How much does it really cost to go bike racing?

No data was found

Two-thirds of the 44Teeth posse (Fagan and me, Boothy) cut our teeth racing bikes. It’s all we’ve wanted to do since we were kids and we’ve been lucky enough to have a good go at it. We’ve raced in all different disciplines over the years, at different levels – from wobbling round doing grassroots stuff to serious international competition. Not bad for a couple of fat boys, eh? Anyway, there are plenty of reasons why we never made it to MotoGP, but the two main reasons are quite simple: we weren’t good enough, and we didn’t have enough money. The cash that gets spunked into bike racing every season is beyond a joke and the higher up the food chain you get, the bigger your wallet needs to be. That’s until you get to a point where it would be impossible for a ‘normal’ person to fund their racing without a big cash injection from a generous sponsor, or drug dealer. So for those of you who are yet to experience the joy of setting fire to your pay packet week-in, week-out, we thought we’d put together some numbers to show you just how much it costs to go bike racing.

If you want to jump straight into big school, check this video out…

Getting Setup

First of all, before you even start racing, there’s a bunch of stuff that you need to sort out. Let’s assume you already have a helmet, a one-piece race suit, boots, gloves, back protector and all the necessary riding gear (all up to a decent standard and in decent nick), so you don’t have to fork out for all that. Let’s also assume you’ve got paddock stands, tyre warmers and all the tools you need to strip your bike and rebuild it, should you need to. If you haven’t got a van, you’d better get one. And if you try and spend less than about £3,000 on it, you’re asking for trouble. Your £3,000 transit isn’t going to have an awning on it, so I’d suggest spending (minimum) £150 on a 3m x 3m pop-up awning – spend any less than that and you’ll only get one round out of it. An ACU licence is the next thing you need to apply for which will cost you £52, plus the £7 that they charge you for the orange nobber vest – £60 by the time you’ve put a stamp on and sent it. First time road race licence applicants need an eye test done by a doctor or optician, which is probably going to cost you £50 or so. And then, before the ACU grant you a licence, you’ve got to complete and pass a Competitor Training Course (classroom session with an exam) and ACU Basic Rider Assessment (a bit like a CBT on a circuit and we’ll be doing a video on this with Sue Perkins). Last time we checked, that was about £150.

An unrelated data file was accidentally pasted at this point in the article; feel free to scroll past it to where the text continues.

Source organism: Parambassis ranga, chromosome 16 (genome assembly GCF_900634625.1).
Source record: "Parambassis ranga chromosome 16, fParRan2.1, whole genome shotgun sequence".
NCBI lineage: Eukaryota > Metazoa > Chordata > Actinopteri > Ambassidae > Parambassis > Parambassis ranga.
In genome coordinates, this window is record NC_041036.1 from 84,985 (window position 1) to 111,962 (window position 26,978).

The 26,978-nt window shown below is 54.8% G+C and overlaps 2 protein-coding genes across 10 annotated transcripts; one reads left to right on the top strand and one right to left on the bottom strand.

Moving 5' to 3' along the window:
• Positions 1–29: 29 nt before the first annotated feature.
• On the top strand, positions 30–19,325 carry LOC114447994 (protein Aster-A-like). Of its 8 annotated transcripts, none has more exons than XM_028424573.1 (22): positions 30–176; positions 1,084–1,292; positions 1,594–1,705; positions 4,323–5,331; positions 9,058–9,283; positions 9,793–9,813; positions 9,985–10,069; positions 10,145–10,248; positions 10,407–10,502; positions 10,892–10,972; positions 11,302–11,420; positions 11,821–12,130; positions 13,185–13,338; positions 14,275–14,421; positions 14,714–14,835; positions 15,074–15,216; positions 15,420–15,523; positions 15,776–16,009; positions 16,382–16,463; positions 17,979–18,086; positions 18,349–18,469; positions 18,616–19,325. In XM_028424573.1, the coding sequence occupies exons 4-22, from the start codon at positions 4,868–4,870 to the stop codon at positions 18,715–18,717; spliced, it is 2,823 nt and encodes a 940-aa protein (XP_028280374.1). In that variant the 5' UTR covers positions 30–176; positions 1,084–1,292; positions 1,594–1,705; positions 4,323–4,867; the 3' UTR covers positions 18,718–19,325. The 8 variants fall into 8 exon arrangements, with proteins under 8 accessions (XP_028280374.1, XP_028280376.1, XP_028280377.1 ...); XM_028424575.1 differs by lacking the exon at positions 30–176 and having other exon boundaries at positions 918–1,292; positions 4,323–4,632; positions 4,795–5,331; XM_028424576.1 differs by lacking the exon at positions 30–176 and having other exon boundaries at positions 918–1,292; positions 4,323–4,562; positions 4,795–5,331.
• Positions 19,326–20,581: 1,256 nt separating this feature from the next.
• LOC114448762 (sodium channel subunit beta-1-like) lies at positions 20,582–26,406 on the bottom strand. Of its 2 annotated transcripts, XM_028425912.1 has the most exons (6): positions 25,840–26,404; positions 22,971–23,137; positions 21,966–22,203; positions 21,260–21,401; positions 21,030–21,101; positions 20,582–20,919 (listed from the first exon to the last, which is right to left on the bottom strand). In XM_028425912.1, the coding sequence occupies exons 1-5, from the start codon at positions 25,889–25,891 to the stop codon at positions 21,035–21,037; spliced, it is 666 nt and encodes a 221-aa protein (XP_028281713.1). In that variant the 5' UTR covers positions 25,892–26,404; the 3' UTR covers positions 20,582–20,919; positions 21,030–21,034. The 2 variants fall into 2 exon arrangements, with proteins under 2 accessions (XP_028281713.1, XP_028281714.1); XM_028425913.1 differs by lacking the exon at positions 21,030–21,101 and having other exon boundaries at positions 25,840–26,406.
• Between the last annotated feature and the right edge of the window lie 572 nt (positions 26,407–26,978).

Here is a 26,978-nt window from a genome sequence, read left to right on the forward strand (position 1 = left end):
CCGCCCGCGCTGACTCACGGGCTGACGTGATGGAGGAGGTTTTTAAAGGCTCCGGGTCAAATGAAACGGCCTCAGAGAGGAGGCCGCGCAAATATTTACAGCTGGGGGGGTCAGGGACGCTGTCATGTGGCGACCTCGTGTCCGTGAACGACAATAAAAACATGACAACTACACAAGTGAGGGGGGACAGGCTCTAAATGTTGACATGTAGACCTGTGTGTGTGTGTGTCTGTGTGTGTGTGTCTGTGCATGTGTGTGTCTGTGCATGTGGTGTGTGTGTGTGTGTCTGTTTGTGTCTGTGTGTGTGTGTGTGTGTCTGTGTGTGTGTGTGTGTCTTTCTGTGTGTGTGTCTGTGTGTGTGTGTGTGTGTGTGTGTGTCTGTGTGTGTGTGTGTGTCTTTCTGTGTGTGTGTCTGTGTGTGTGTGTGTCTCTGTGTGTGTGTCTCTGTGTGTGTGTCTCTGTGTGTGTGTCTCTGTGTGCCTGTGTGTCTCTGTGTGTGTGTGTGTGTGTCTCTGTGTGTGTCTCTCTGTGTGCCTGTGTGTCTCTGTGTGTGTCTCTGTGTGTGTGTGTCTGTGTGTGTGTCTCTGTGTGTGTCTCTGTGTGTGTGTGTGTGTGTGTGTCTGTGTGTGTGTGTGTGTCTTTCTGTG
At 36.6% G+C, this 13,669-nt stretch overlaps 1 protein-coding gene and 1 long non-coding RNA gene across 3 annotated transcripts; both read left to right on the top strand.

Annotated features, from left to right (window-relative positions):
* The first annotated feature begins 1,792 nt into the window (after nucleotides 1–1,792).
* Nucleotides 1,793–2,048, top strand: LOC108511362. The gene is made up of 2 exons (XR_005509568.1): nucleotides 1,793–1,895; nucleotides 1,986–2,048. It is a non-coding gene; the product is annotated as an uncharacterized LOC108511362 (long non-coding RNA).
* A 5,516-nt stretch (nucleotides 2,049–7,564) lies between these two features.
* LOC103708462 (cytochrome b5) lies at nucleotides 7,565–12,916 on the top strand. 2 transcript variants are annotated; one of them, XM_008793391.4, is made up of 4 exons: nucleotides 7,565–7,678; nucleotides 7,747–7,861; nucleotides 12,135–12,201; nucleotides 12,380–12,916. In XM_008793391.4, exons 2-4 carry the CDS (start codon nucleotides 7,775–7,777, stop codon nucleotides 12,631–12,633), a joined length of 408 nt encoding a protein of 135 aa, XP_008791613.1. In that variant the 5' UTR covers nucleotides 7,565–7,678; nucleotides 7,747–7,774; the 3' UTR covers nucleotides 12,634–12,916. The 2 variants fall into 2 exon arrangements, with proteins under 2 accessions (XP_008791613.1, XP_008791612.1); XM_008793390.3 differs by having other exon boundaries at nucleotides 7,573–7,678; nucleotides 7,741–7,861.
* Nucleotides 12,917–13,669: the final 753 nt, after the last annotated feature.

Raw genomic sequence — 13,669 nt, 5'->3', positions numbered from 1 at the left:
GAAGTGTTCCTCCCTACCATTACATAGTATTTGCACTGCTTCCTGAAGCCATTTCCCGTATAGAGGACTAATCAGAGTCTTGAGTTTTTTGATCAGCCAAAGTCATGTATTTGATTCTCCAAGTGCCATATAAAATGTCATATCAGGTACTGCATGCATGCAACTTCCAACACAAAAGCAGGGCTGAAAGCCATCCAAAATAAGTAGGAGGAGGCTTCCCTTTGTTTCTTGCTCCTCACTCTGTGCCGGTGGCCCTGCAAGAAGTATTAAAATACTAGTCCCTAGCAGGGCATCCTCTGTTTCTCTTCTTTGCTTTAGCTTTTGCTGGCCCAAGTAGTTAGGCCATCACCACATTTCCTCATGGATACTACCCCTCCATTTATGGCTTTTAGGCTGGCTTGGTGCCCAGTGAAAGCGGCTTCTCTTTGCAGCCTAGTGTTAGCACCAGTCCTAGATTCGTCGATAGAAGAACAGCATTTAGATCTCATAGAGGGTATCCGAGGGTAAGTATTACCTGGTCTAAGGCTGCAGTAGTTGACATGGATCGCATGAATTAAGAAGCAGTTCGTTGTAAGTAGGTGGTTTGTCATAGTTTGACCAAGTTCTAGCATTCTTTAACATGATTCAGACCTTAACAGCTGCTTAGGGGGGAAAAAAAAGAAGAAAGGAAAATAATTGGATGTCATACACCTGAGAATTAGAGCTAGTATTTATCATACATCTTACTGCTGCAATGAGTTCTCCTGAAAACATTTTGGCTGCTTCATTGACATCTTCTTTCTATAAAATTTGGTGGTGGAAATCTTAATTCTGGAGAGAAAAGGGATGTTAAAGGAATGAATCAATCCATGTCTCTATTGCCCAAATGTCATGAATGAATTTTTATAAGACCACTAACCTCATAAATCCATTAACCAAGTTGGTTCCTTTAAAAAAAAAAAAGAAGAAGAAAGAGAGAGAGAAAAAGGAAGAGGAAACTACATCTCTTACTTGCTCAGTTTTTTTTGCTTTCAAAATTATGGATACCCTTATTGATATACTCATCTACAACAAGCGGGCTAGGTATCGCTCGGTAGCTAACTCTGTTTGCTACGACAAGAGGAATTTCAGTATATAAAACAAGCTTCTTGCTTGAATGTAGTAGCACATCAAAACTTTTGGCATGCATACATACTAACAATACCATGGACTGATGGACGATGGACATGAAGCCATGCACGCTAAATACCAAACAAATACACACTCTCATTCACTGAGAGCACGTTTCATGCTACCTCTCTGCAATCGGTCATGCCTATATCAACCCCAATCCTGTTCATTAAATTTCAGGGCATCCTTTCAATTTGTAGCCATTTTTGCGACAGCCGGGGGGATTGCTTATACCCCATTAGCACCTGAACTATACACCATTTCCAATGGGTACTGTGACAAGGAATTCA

Van: £3,000
Awning: £150
License: £60
Eye test: £50
Training and assessment: £150

Setup Total: £3,410

Your First Season

Now your paperwork is up together, let’s look at going racing on a budget. And it doesn’t come much more budget than CB500 racing. There are a few clubs that run championships for CBs, these days, and they never struggle to fill a grid. But how much does it cost? Well, you could pick up a serviceable, race-ready CB500 for about £2,000 and race it in a seven-round EMRA championship against a grid full of other CB500s and have a whale of a time. Entries will cost you about £160 a round (once you’ve paid your £50 membership), or £200 if you want to race in two different classes (for the extra £40, you might as well, whilst you’re there). A set of £150 Bridgestone S20 will last you about three rounds. You won’t use a lot of fuel, ripping round on an old CB, so let’s budget £50 a round for that. You’ll want a bit of a spares package in case you lob the thing down the road (or when you lob it down the road) but the CBs are pretty hardy, so you’d have to really launch the old girl to break anything other than handlebars and foot pegs. We’ll throw £200 into the pot for a season’s worth of crash damage, and £500 into the kitty for the bar bill – club racing is a thirsty sport.

Bike: £2,000
Entries: £1,450
Tyres: £450
Fuel: £350
Crash damage: £200
Beer: £500

Total: £4,950

The Next Big Thing

Once you’ve done a season or two on CBs, you’ll probably feel as though you’re ready to start racing proper bikes. By ‘proper bikes’, I mean bikes that were intended to be ridden hard, and/or raced. Like a Yamaha R6. All the racing clubs have got a strong 600 class, be it Supersport or Superstock 600, so you’ll always have someone to race against if you decided to go down that route. If you did decide to, you’d probably want to spend at least £5,000 on a bike. Entries and membership fees are probably going to be similar, but now you’re racing at a level where you’ll want to get a bit of pre-season testing nailed. Let’s stick another £550 on there for a foreign trackday to take entries up to a nice round £2,000. With the extra power (and testing) you are going to shred a lot more rubber. Bridgestone’s R11 would be the kind of tyre you’d want to run on your R6 and realistically, you’re going to want at least a set per round, plus maybe three sets for your testing regime. At £250 a set, sticking to our seven-round season (plus testing), you’re up to £2,500. You’ll use a bit more fuel (call it £500) and now you’ve got a fairing, crash damage is automatically going to sting a lot more. And that’s not to mention the fact that your sexy little R6 isn’t going to be anywhere near as tough as the bulletproof Honda was. If you can fix a crash for less than £500, you’ve not done too badly and you’re likely to have a couple over the season, so let’s put £1,000 down for crash damage this time.